I was in Washington, D.C. last weekend, channeling Shannon McGarry’s rage while I searched for a public restroom, when I remembered I was only a few blocks away from the National Mall. There the large behemoths of the Smithsonian Institute sit, forming an oasis of free in an otherwise costly city. I slipped into the Museum of Natural History, knowing I could catch a sight of a thagomizer while taking advantage of the public facilities.
I must have had a radiant glow when I left the museum, having both relieved my bladder and my deep desire to walk among the dinosaurs. My large smile happened to catch the attention of a woman who stopped me. “Hello! I’m with the fun police and we’re just giving out stickers to thank people who are smiling today,” she told me. Now of course this was a hook, a single phrase that would get me to stop the linear progression of my day to chat with her about whatever she was selling. In this case it was a donation to a soup kitchen that provides healthy food to people who are homeless in D.C.
While we talked at length about nutrition and fighting food insecurity – another passion of mine – a truck rode up on the grass behind us. “What are you selling?” the man asked loudly and gruffly to my companion. “I’m just giving out stickers. I’m not selling anything,” she replied. “I don’t know why they’re hassling us,” she said exasperated when the truck pulled away, “You used to be able to do and sell anything you wanted on the mall. You’d see people out here just playing or picnicking, just living, you know? You could buy food, an umbrella, a fan, now none of that’s allowed unless you go into one of those.” She gestured to the institution I had just come from where you can touch a meteorite for free but fries and a hotdog would set you back ten dollars.
Her comment touched on thoughts that had been rattling around in my head for some time. I think in order to transform our economy we have to make it easier for people to exchange. Many of the companies and organizations I discussed in my last post on the sharing economy do just that, but we also need to make it easier for people to buy and sell as well. We need to make it easier for entrepreneurs.
I’m not talking about the same entrepreneurs as our politicians always reference. I’m not talking about the next Bill Gates or Henry Ford. The entrepreneurs I’m talking about are not held in such high esteem; in fact they are often held in contempt, banished from well -to-do places. The entrepreneurs I’m talking about already have another name: hustlers.
In many communities “hustlers” are defined as people who make a living doing something illegal or shady, but I define them as the ultimate go-getters. These are the people who are coming up with enterprising ways to make a buck or two. I think of hustlers as the people who are selling bottles of water at the side of the road, snowballs on a hot day, or candy in a school cafeteria. I think it is also what Girl Scouts do when cookie season comes. It’s the building blocks of entrepreneurship.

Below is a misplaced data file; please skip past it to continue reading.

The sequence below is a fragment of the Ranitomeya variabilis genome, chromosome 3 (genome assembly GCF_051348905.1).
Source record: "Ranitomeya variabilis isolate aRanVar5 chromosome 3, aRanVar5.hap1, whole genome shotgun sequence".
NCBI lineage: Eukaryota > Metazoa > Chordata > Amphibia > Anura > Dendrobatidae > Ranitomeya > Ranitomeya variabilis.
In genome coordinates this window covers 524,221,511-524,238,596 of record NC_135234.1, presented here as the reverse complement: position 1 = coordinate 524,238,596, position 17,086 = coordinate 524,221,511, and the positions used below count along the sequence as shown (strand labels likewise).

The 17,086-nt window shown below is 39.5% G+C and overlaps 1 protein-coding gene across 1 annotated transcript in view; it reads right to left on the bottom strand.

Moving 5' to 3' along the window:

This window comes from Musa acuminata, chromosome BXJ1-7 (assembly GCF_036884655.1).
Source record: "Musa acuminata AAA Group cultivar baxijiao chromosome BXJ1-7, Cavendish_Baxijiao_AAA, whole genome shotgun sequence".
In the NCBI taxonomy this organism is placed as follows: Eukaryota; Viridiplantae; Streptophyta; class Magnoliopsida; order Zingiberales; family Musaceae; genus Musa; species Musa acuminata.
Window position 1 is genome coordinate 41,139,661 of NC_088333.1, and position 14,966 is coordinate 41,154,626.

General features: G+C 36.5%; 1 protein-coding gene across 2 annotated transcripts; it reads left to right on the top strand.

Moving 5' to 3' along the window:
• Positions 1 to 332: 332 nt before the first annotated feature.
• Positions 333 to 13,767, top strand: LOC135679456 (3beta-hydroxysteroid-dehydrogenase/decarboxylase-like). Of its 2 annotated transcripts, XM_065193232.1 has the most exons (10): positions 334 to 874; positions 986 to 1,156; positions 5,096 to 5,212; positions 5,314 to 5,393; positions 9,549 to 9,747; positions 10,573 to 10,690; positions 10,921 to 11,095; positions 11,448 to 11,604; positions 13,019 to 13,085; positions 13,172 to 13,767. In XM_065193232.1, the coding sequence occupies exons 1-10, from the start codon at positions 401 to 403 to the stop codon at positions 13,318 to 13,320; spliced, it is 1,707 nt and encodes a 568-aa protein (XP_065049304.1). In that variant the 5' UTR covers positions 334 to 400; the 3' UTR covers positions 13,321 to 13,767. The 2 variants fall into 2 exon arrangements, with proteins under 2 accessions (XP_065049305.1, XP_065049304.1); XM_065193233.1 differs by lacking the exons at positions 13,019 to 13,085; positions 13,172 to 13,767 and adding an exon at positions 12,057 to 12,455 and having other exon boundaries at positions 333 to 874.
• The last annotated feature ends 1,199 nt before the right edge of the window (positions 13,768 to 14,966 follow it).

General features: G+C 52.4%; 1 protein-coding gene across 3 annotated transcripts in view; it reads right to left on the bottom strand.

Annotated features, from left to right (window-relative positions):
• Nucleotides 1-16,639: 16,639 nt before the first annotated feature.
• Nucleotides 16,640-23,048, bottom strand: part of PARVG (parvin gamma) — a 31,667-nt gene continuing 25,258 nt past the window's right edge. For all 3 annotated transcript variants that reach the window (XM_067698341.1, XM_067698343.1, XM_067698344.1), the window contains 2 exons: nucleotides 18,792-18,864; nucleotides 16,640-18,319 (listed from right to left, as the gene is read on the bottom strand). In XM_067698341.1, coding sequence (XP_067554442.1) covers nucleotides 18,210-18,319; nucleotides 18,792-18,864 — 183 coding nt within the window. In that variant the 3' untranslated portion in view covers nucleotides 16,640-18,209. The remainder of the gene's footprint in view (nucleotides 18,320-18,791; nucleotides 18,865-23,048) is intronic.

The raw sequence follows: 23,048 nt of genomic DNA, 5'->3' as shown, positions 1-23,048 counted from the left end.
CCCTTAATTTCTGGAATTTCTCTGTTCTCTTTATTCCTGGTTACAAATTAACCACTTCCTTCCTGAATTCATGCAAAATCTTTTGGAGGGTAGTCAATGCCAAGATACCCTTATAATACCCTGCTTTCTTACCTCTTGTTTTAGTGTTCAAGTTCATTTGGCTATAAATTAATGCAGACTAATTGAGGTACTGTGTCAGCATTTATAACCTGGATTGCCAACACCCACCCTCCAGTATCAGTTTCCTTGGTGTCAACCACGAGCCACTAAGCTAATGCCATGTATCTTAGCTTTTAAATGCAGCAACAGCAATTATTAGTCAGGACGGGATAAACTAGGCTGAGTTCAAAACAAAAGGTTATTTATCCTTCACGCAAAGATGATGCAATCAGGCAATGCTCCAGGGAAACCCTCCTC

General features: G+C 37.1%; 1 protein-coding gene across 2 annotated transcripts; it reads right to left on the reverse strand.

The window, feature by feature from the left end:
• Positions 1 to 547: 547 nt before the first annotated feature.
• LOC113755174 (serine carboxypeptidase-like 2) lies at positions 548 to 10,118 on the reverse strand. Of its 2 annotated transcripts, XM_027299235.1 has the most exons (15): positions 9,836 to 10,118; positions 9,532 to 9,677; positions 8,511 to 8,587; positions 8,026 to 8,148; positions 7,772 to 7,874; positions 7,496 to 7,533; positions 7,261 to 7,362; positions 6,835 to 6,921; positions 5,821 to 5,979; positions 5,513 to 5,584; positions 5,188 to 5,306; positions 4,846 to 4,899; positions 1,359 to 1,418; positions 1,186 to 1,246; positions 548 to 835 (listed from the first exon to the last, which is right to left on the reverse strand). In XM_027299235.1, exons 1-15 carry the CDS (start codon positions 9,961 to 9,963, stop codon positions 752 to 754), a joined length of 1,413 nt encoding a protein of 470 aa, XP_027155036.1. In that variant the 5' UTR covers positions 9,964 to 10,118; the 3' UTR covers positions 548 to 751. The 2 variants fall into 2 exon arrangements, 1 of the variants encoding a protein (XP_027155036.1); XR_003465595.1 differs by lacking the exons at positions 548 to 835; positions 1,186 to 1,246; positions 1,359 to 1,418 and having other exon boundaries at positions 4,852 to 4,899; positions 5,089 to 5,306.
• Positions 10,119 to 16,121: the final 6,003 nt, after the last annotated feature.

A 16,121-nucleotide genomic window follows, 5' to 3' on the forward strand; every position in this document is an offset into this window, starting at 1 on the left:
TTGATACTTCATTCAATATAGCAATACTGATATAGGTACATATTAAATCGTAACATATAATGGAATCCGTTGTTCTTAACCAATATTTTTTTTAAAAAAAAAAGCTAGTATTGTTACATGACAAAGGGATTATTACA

But cute Girl Scouts are rarely hassled for their hard work, while many local governments are making it harder and harder for people to start their own mini businesses. Laws and regulations limit how and where people can sell and tend to favor much larger brick-and-mortar businesses. For instance if you wanted to sell a bottle of water legally in Baltimore you would have to get a business license, then get a license to sell on whatever street you are selling on, followed by a license from the department of health (even if you are not selling food). If all goes well, your licensing will cost you at least $300 and that’s before you can even go out on the street.
Now I know what some will say that doesn’t seem like a lot, that it’s the cost of doing business, that we have to tax them somehow. But let’s go back to the Girl Scouts. Now imagine if the government required each of these young female entrepreneurs to fill out copious amounts of paper work and pay $300 to sell their Girl Scout cookies. Plus they’ve got to pay the whole sale value of the cookies up front. Imagine how many of these micro-businesses would be stopped in their tracks.
With unemployment as high as it is, would it really be terrible to let people create their own jobs? For a relatively small investment and perhaps a little training we could have our neighborhoods thriving with business. Just like the food truck boom has made it easier for people to start their own culinary enterprises, a hustler boom might allow us to take retail to the streets.
Imagine a real-world, more-inclusive Etsy existed on our city streets. On your way back to work you could get produce for dinner, a gift for your Aunt Sue’s birthday, and your neighbor’s amazing handmade soap. What if all anyone needed to make extra money this weekend was a table, a chair, some baking supplies, a well-walked street, and their grandmother’s cookie recipes? What if we rewarded those people who took such an entrepreneurial initiative instead of stopping them?
Let’s go back to the National Mall. You already have hustlers on the fringes hawking Obama shirts or people in carts selling hot dogs, but what if you could encourage an even greater range of entrepreneurship there. Instead of using regulation to impede all sales, we could use regulation to help micro-enterprises flourish. Sure it would curb the Smithsonian’s DeBeers-esque monopoly on food and tchotchkes but it could employ a greater range of people. What better place than our nation’s capital to play out America’s true favorite pastime: entrepreneurship.
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